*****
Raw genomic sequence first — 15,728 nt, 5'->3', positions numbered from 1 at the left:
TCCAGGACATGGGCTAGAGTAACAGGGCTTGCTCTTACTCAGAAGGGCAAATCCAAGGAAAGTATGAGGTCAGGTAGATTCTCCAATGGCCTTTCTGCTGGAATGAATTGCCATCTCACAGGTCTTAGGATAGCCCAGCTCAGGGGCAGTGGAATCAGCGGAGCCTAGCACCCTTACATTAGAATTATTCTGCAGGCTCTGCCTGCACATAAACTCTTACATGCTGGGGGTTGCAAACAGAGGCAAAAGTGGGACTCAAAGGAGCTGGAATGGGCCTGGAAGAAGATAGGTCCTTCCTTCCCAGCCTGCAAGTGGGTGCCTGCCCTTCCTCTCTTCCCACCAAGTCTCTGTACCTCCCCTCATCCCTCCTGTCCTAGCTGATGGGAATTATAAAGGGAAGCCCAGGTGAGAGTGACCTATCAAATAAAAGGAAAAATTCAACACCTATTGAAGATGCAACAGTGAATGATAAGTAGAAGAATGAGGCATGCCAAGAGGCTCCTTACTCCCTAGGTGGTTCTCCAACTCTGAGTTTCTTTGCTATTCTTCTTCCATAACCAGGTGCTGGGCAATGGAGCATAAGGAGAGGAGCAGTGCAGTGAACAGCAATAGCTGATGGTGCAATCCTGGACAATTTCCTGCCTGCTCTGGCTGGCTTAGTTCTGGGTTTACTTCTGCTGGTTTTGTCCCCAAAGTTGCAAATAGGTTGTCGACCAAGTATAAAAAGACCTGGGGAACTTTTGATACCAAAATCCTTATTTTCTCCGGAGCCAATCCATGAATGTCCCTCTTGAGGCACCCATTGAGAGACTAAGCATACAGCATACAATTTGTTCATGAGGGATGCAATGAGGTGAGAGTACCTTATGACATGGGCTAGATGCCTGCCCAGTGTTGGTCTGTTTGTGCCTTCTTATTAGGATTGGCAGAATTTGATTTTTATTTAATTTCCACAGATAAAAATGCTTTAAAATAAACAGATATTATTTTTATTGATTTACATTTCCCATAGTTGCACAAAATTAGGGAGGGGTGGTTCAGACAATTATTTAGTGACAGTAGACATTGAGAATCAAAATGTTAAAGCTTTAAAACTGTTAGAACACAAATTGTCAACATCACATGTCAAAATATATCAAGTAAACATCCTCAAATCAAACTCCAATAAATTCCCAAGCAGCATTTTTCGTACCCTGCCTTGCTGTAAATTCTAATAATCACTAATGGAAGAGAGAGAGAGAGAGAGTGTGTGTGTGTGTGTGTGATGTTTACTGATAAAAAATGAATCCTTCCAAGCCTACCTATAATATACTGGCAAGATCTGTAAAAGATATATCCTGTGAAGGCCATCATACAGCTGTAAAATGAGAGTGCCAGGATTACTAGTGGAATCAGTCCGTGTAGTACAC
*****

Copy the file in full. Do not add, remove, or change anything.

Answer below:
Raw genomic sequence first — 15,728 nt, 5'->3', positions numbered from 1 at the left:
TCCAGGACATGGGCTAGAGTAACAGGGCTTGCTCTTACTCAGAAGGGCAAATCCAAGGAAAGTATGAGGTCAGGTAGATTCTCCAATGGCCTTTCTGCTGGAATGAATTGCCATCTCACAGGTCTTAGGATAGCCCAGCTCAGGGGCAGTGGAATCAGCGGAGCCTAGCACCCTTACATTAGAATTATTCTGCAGGCTCTGCCTGCACATAAACTCTTACATGCTGGGGGTTGCAAACAGAGGCAAAAGTGGGACTCAAAGGAGCTGGAATGGGCCTGGAAGAAGATAGGTCCTTCCTTCCCAGCCTGCAAGTGGGTGCCTGCCCTTCCTCTCTTCCCACCAAGTCTCTGTACCTCCCCTCATCCCTCCTGTCCTAGCTGATGGGAATTATAAAGGGAAGCCCAGGTGAGAGTGACCTATCAAATAAAAGGAAAAATTCAACACCTATTGAAGATGCAACAGTGAATGATAAGTAGAAGAATGAGGCATGCCAAGAGGCTCCTTACTCCCTAGGTGGTTCTCCAACTCTGAGTTTCTTTGCTATTCTTCTTCCATAACCAGGTGCTGGGCAATGGAGCATAAGGAGAGGAGCAGTGCAGTGAACAGCAATAGCTGATGGTGCAATCCTGGACAATTTCCTGCCTGCTCTGGCTGGCTTAGTTCTGGGTTTACTTCTGCTGGTTTTGTCCCCAAAGTTGCAAATAGGTTGTCGACCAAGTATAAAAAGACCTGGGGAACTTTTGATACCAAAATCCTTATTTTCTCCGGAGCCAATCCATGAATGTCCCTCTTGAGGCACCCATTGAGAGACTAAGCATACAGCATACAATTTGTTCATGAGGGATGCAATGAGGTGAGAGTACCTTATGACATGGGCTAGATGCCTGCCCAGTGTTGGTCTGTTTGTGCCTTCTTATTAGGATTGGCAGAATTTGATTTTTATTTAATTTCCACAGATAAAAATGCTTTAAAATAAACAGATATTATTTTTATTGATTTACATTTCCCATAGTTGCACAAAATTAGGGAGGGGTGGTTCAGACAATTATTTAGTGACAGTAGACATTGAGAATCAAAATGTTAAAGCTTTAAAACTGTTAGAACACAAATTGTCAACATCACATGTCAAAATATATCAAGTAAACATCCTCAAATCAAACTCCAATAAATTCCCAAGCAGCATTTTTCGTACCCTGCCTTGCTGTAAATTCTAATAATCACTAATGGAAGAGAGAGAGAGAGAGAGTGTGTGTGTGTGTGTGTGATGTTTACTGATAAAAAATGAATCCTTCCAAGCCTACCTATAATATACTGGCAAGATCTGTAAAAGATATATCCTGTGAAGGCCATCATACAGCTGTAAAATGAGAGTGCCAGGATTACTAGTGGAATCAGTCCGTGTAGTACAC